If you can’t start early, start now, says Arthur J.W. Ebersole, CFP and founder and CEO of Ebersole Financial. “Getting into the habit sooner rather than later will pay dividends over the longer term.” This is because the dollars you invest initially have more time to grow until retirement.
In our last piece we talked about some of the red flags to keep an eye out for during your due diligence process. There are myriad issues that present themselves as you look at any investment firm, so highlighting them all would be impossible. Remember, this is a process, so you will become more attuned to potential issues as you gain experience. But, the key takeaway should be to keep your eyes open for those things that don’t seem to make sense. In this post I will shift my focus away from red flags to delve a little deeper into some of the ways PE managers may (or may not) differentiate themselves. While we expect all firms to be different and distinct, the truth is that most look pretty similar on the surface. While this observation is unscientific, I would bet that if you were to review the transcripts from 100 GP pitch meetings along with their marketing materials, you would find very little difference in the content of those presentations. Since most firms talk the same talk, it is likely the subtleties that set one firm apart from another. So, how do they do it?
Most Americans could use the help of a financial professional at some stage in their life. The time when this occurs is different for everyone of us based upon our level of comfort and experience dealing with our finances and the level of complexity we are facing. For many, the burdens of managing a career, a family, and unforeseen life events (a sudden death, a divorce, a financial windfall, college expenses, taxes, etc.) tells us that it is time to seek out help. When I speak with clients I tell them the appropriate time to speak with a financial advisor is when they have questions that they cannot easily answer themselves. Don't wait until you have a problem, but seek out help when you first notice it or notice that you aren't comfortable making a decision. Most Americans could benefit from working with an advisor at some point in their life.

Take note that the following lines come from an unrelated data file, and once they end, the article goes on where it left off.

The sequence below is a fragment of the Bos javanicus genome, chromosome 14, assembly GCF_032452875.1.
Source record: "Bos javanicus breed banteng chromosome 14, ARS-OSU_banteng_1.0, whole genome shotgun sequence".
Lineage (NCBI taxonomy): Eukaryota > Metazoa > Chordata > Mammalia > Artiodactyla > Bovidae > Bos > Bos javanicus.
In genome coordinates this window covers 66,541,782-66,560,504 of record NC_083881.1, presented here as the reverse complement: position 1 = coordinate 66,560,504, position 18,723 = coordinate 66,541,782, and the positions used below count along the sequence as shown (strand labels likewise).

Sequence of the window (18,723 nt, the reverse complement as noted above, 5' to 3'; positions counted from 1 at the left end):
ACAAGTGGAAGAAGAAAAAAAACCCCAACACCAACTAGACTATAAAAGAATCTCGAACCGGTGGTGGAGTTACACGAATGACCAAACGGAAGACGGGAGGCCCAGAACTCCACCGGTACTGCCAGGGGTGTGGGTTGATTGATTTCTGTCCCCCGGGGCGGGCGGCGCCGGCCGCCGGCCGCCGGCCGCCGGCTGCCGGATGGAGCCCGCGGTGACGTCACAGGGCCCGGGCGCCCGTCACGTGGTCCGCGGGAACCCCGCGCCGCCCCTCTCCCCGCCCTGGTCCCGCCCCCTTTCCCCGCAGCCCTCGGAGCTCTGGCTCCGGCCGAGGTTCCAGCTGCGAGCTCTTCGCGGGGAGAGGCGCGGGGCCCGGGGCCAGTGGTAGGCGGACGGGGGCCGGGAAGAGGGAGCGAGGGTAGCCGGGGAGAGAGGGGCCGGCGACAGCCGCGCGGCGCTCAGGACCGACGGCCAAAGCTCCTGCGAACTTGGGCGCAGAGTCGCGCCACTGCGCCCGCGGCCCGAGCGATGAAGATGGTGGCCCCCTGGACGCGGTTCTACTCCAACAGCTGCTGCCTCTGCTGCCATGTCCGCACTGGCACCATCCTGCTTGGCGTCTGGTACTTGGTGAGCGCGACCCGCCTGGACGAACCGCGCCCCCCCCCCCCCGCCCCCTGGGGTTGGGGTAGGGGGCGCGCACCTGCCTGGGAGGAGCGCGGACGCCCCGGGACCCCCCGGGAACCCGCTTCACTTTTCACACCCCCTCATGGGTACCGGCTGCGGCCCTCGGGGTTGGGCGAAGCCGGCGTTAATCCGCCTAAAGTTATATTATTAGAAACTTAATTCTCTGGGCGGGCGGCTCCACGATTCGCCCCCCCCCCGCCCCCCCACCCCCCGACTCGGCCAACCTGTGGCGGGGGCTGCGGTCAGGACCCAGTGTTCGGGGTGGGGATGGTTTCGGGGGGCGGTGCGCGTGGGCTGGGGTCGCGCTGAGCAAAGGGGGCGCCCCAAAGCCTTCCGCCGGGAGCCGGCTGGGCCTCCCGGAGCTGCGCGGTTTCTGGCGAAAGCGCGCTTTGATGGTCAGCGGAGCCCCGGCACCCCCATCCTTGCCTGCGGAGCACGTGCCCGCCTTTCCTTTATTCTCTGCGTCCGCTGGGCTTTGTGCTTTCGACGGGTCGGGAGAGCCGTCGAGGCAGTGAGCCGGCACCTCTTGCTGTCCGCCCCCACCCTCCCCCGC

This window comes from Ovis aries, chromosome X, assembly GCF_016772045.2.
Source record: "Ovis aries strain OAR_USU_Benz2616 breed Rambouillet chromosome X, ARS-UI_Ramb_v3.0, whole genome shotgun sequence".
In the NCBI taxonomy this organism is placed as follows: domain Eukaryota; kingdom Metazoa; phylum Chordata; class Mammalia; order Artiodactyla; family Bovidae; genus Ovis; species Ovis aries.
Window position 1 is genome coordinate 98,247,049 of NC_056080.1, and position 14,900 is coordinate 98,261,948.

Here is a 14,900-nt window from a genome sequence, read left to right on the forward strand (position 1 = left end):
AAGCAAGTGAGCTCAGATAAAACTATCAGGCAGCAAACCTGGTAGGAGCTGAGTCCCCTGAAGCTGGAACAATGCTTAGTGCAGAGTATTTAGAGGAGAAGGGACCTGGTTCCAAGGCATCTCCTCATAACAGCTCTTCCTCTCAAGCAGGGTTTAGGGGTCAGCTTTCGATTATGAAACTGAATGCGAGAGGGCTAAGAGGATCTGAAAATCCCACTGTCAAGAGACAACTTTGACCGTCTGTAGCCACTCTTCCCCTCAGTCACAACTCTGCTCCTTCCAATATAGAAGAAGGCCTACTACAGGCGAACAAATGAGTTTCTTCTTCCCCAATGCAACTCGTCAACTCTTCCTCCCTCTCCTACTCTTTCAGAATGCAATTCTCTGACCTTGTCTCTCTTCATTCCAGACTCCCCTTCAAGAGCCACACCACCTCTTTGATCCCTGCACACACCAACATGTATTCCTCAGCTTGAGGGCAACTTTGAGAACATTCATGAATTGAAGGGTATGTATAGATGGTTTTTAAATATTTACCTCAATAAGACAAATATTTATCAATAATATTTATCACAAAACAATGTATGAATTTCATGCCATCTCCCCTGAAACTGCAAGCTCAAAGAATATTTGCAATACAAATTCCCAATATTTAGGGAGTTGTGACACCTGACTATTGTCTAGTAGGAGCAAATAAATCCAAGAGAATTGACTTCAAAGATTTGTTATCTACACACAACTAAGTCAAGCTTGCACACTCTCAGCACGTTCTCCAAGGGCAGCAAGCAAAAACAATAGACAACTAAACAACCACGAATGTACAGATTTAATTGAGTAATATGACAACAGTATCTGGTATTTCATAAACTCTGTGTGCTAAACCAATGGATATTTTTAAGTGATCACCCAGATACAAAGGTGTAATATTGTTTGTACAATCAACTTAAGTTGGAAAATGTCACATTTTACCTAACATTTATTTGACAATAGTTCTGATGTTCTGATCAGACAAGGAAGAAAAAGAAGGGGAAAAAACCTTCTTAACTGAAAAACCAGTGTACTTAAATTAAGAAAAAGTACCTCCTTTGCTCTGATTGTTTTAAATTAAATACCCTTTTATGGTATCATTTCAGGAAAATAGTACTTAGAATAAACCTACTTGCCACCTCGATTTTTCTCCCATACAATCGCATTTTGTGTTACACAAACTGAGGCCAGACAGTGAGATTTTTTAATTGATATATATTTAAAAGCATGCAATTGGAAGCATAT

Private Equity (PE) and Venture Capital (VC) are investing strategies that sit at the end of a spectrum of private company investments. VC sits on one extreme and focuses on investing in a range of start-up and growth companies before they become profitable. us, they require private investors to provide funding to help them reach their potential. PE sits on the other extreme of the spectrum and invests in mainly mature, profitable companies and some growth companies, that can handle leverage to help generate investor returns.
We know that the values-based investing landscape is littered with buzzwords, acronyms and jargon that, quite frankly, can be very confusing. In order to help you better understand how we think about values based investing, which we take to include SRI, ESG and Impact investing, we have provided a short primer below.